A case study examining the advantages and measuring of Human Resources Indicators

 
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INDICATORS OF HUMAN RESOURCES

 

Introduction

People management is continuously evolving. In recent years, traditional HR ceased to be solely an area that takes care of the payroll. Its function has developed into becoming an asset for helping to make strategic business decisions. This is because during the past decades with globalization and the deep changes in the corporate market; it has brought to entrepreneurs, the understanding that employees are very important assets for business success.

In this movement, people management also increasingly incorporates management by indicators (performance, productivity, job satisfaction among others). In this way, it is possible to establish goals and compare them with information. It is possible to verify in which indicators the company is improving or worsening, as well as to compare with the results with previous years, or rather, historical data, and the results of other organizations (benchmarking),hence facilitating the evaluation of the company’s performance and its competitiveness in the market.

The primary objective of this paper is to study the business situation in English companies within the construction sector, in order to verify how these companies use people analytics in a daily basis and take advantage of them in improving people’s performance, related processes and making better decisions tailored towards getting a suitable  return on investment. One of the secondary objectives is to ascertain whether Human Resources (HR) functions are measured, and whether they can be managed. As well as verifying if the actions taken after measuring the indicators allow better performance at the individual and / or organizational level. In order to achieve these objectives, topics related to the Strategic Human Resource Management (SHRM) will be addressed; Human Resource Management (HRM) objectives, human resources indicators, performance evaluation.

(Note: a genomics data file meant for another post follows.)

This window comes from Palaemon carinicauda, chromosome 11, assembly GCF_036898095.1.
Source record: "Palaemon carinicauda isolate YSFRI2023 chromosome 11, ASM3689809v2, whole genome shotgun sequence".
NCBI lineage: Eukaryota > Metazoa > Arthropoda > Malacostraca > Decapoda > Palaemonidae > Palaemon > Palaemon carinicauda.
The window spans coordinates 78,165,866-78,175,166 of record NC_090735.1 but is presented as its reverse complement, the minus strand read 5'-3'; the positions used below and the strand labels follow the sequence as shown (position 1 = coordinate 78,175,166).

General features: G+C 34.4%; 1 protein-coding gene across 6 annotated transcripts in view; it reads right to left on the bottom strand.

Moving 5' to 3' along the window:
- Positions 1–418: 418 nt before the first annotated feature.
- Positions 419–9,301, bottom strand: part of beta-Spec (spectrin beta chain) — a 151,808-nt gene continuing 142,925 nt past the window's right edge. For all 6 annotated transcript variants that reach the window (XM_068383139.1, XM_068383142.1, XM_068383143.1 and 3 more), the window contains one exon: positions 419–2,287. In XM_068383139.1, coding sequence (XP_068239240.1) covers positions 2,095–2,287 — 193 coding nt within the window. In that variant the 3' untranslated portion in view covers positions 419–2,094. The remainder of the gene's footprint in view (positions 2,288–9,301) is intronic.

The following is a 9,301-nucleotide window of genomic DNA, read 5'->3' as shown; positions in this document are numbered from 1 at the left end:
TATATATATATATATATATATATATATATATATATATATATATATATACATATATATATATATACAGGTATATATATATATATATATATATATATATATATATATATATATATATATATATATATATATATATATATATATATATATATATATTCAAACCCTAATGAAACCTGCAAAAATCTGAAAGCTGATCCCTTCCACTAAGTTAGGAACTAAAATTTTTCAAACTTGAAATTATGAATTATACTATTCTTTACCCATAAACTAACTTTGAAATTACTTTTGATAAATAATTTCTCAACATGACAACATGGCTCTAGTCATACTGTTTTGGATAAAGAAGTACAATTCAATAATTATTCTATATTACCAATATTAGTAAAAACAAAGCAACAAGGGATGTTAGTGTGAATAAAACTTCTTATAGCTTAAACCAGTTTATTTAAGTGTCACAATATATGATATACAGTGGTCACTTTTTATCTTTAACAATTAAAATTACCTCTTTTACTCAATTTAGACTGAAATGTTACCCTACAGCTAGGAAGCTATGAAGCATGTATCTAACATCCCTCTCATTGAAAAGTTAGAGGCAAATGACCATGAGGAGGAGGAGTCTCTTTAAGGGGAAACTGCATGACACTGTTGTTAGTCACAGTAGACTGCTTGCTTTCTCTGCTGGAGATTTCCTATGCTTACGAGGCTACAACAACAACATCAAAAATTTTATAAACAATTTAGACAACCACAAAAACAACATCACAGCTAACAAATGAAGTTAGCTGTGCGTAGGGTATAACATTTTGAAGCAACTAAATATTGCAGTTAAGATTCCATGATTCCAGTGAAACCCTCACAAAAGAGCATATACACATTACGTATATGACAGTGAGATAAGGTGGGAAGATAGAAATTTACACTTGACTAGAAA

Human resource’s indicators allow a more accurate reading of HR problems, and through this, it is possible to quantify any organizational practice, becoming a way to listen to what is happening in a certain area and read the symptoms in a way that can promptly correct possible gaps as stated by Mariapanadar (2013).